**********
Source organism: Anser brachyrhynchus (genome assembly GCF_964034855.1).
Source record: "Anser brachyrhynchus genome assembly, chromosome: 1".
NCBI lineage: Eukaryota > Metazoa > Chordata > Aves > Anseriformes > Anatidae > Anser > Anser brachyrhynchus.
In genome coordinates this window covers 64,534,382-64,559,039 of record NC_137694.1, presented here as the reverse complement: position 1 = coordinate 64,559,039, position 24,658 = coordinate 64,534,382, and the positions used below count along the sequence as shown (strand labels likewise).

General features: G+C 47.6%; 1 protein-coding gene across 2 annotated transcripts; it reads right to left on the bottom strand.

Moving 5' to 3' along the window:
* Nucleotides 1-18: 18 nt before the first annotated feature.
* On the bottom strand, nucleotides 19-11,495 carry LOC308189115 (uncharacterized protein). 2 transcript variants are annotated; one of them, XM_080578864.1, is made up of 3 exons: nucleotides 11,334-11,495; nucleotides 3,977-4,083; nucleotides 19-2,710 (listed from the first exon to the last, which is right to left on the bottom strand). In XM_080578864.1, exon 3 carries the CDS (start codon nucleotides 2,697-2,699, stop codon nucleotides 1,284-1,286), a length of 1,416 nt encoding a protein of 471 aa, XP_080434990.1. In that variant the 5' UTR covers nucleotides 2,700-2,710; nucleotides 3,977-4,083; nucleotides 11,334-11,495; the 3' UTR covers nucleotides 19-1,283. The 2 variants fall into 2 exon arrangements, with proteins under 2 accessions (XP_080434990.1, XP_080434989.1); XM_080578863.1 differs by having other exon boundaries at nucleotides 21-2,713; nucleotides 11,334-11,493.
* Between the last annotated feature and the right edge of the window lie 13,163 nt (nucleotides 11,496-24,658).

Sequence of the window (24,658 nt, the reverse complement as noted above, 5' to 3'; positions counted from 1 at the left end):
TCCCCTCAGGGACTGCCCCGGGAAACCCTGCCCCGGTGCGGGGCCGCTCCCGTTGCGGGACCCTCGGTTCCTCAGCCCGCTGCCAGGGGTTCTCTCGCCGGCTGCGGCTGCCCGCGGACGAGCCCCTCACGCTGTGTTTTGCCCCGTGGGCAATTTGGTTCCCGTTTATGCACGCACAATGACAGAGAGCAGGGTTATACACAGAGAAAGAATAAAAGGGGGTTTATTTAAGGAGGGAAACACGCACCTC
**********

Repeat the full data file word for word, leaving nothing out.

Source organism: Anser brachyrhynchus (genome assembly GCF_964034855.1).
Source record: "Anser brachyrhynchus genome assembly, chromosome: 1".
NCBI lineage: Eukaryota > Metazoa > Chordata > Aves > Anseriformes > Anatidae > Anser > Anser brachyrhynchus.
In genome coordinates this window covers 64,534,382-64,559,039 of record NC_137694.1, presented here as the reverse complement: position 1 = coordinate 64,559,039, position 24,658 = coordinate 64,534,382, and the positions used below count along the sequence as shown (strand labels likewise).

General features: G+C 47.6%; 1 protein-coding gene across 2 annotated transcripts; it reads right to left on the bottom strand.

Moving 5' to 3' along the window:
* Nucleotides 1-18: 18 nt before the first annotated feature.
* On the bottom strand, nucleotides 19-11,495 carry LOC308189115 (uncharacterized protein). 2 transcript variants are annotated; one of them, XM_080578864.1, is made up of 3 exons: nucleotides 11,334-11,495; nucleotides 3,977-4,083; nucleotides 19-2,710 (listed from the first exon to the last, which is right to left on the bottom strand). In XM_080578864.1, exon 3 carries the CDS (start codon nucleotides 2,697-2,699, stop codon nucleotides 1,284-1,286), a length of 1,416 nt encoding a protein of 471 aa, XP_080434990.1. In that variant the 5' UTR covers nucleotides 2,700-2,710; nucleotides 3,977-4,083; nucleotides 11,334-11,495; the 3' UTR covers nucleotides 19-1,283. The 2 variants fall into 2 exon arrangements, with proteins under 2 accessions (XP_080434990.1, XP_080434989.1); XM_080578863.1 differs by having other exon boundaries at nucleotides 21-2,713; nucleotides 11,334-11,493.
* Between the last annotated feature and the right edge of the window lie 13,163 nt (nucleotides 11,496-24,658).

Sequence of the window (24,658 nt, the reverse complement as noted above, 5' to 3'; positions counted from 1 at the left end):
TCCCCTCAGGGACTGCCCCGGGAAACCCTGCCCCGGTGCGGGGCCGCTCCCGTTGCGGGACCCTCGGTTCCTCAGCCCGCTGCCAGGGGTTCTCTCGCCGGCTGCGGCTGCCCGCGGACGAGCCCCTCACGCTGTGTTTTGCCCCGTGGGCAATTTGGTTCCCGTTTATGCACGCACAATGACAGAGAGCAGGGTTATACACAGAGAAAGAATAAAAGGGGGTTTATTTAAGGAGGGAAACACGCACCTC